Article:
At the start of most photographers and filmmakers' careers lies a portfolio-building period where unpaid favours and personal work keep you busy, but out of pocket. So how do you make the leap from aspiring pro to paid professional?
Here, editorial and portrait photographer Jillian Edelstein, advertising and industrial photographer Eberhard Schuy, portrait photographer Amaal Said, sports photographer Frits van Eldik and filmmaker Hasan Aslan share the stories of their first paid jobs – and more importantly, the lessons you can apply to your budding career.
For more advice, and to hear the pros' full stories, listen to this episode of Shutter Stories:
"When I first picked up a camera, I had just graduated and was living in South Africa under the tyranny of the apartheid system," says Jillian. "I was spending a lot of time in the townships, and I tried to get an exhibition and get into the art world. But it didn't happen, so instead I accompanied my father on one of his sales trips to the countryside. I would photograph people as he was trying to sell furniture. On one trip, a neighbour at the place we were staying told us that there had been a helicopter crash in the mountains. I asked if I could go with him to photograph the crash and the indigenous people living nearby. That's how I got my first front page picture and how I temporarily became a press photographer.
"Looking back, I think what I would have done differently would have been to brand myself better. It has become important in garnering attention and I don't think I was attuned to it back then. Once you're down a certain track, it is very difficult to change direction. There are people who say, 'Oh you just do portrait, editorial photography,' but I consider myself as wearing a number of different hats."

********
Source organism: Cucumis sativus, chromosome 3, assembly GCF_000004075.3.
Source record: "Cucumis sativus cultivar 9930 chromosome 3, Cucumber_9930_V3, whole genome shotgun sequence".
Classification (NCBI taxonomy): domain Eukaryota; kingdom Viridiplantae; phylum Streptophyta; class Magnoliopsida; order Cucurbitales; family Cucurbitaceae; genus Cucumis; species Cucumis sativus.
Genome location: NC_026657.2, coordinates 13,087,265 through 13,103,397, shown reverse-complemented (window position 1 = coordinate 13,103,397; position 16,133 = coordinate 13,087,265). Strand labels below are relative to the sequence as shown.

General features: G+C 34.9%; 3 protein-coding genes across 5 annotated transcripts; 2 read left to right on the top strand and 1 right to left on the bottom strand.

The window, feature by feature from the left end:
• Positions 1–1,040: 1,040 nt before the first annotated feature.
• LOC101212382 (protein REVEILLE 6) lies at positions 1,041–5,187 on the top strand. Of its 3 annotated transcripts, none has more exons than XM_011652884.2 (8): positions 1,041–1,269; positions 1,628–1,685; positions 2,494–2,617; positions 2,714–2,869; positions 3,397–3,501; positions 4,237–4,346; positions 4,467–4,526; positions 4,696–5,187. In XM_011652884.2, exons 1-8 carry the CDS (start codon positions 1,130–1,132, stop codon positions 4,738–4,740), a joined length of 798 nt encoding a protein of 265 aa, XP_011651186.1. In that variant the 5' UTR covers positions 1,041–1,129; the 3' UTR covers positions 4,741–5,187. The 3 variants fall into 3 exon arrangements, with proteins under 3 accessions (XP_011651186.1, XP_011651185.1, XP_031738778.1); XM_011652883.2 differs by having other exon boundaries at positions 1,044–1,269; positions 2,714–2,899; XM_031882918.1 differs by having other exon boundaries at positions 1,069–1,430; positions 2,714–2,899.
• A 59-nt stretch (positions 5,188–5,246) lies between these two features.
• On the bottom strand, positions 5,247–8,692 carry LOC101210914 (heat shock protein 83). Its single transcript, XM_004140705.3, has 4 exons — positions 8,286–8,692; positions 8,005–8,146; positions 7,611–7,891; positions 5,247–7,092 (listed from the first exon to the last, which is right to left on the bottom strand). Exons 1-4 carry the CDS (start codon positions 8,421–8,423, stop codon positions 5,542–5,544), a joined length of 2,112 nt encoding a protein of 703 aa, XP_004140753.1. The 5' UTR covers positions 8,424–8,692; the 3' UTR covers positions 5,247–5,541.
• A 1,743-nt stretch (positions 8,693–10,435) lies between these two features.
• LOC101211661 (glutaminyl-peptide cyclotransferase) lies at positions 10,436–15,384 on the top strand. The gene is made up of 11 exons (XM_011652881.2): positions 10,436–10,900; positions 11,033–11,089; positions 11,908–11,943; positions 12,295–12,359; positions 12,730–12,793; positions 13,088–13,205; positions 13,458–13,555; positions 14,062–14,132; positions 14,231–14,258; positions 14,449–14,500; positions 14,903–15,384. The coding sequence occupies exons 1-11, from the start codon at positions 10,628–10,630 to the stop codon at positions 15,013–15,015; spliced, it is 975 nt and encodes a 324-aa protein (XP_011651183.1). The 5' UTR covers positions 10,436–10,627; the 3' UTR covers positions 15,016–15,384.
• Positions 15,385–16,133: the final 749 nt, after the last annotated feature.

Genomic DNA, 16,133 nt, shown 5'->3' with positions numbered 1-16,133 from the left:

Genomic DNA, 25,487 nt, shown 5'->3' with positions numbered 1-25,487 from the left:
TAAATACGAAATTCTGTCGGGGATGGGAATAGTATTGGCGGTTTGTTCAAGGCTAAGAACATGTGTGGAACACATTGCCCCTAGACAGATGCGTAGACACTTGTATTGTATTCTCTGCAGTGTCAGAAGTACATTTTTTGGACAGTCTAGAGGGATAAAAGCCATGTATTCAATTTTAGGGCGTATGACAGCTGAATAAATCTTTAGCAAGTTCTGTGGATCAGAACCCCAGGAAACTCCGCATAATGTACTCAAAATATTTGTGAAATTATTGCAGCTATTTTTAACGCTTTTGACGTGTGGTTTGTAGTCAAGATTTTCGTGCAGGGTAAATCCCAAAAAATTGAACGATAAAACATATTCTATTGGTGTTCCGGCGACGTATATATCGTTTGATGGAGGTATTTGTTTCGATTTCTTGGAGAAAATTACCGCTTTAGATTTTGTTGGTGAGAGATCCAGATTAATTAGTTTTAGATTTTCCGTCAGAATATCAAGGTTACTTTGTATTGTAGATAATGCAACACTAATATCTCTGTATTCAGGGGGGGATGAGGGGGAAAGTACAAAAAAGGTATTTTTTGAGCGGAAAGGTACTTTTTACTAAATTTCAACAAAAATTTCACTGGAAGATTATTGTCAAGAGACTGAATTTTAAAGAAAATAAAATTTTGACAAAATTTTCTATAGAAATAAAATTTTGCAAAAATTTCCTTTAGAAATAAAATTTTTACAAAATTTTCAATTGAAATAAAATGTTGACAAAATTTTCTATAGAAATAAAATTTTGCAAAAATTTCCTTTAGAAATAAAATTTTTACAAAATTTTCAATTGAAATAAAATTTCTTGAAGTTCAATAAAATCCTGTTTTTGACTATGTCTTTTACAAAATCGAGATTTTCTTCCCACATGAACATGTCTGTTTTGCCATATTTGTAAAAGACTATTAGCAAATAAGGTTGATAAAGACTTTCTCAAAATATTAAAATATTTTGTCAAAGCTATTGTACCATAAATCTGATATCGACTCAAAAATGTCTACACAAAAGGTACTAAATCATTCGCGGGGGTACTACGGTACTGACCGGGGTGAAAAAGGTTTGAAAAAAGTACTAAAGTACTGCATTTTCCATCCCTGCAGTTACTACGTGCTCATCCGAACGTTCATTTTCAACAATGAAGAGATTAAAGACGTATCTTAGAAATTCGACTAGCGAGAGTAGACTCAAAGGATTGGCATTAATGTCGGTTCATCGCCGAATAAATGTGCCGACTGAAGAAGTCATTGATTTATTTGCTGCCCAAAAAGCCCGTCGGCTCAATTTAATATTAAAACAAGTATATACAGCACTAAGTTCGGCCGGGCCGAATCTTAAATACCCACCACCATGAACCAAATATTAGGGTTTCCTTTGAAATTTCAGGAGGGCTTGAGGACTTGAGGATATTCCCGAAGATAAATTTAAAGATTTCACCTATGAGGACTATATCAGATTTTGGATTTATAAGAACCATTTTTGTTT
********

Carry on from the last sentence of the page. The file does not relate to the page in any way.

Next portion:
"My first paid orders were in 1984, shooting the packaging shots for a can of motor oil for Ford and a can of peas for Aldi. One of the first lessons I learnt back then, just as now, is that it's vital to position yourself professionally from day one. Professionalism is, and has always been, in demand in paid photography, so the work needs to be done with great seriousness, from creating the first idea right through to the presentation of the pictures. A doctor would not operate quickly, and a photographer should not capture an image quickly. Customers pay good fees for great professionalism, and I was lucky to have recognised this very early on," says Eberhard.
"When you're starting out you have nothing to show: nothing published, no campaigns. It is therefore important to show your personal projects with a seriousness and demonstrate the professional intention behind them. My advice is to prepare a topic, show how you represent different perspectives, take pictures with a specific target group in mind – just as if it were a large, professional order.
"Looking back, one of the things I would have done differently is to specialise sooner, in order to work directly in an area served only by professionals."
"I kind of grew up on the internet. I was always posting on some kind of blogging website and when I went over to Instagram in 2013, a lot of my visitors followed me there. Being tagged and featured helped things get started for me, and when magazines published those images I got paid," explains Amaal.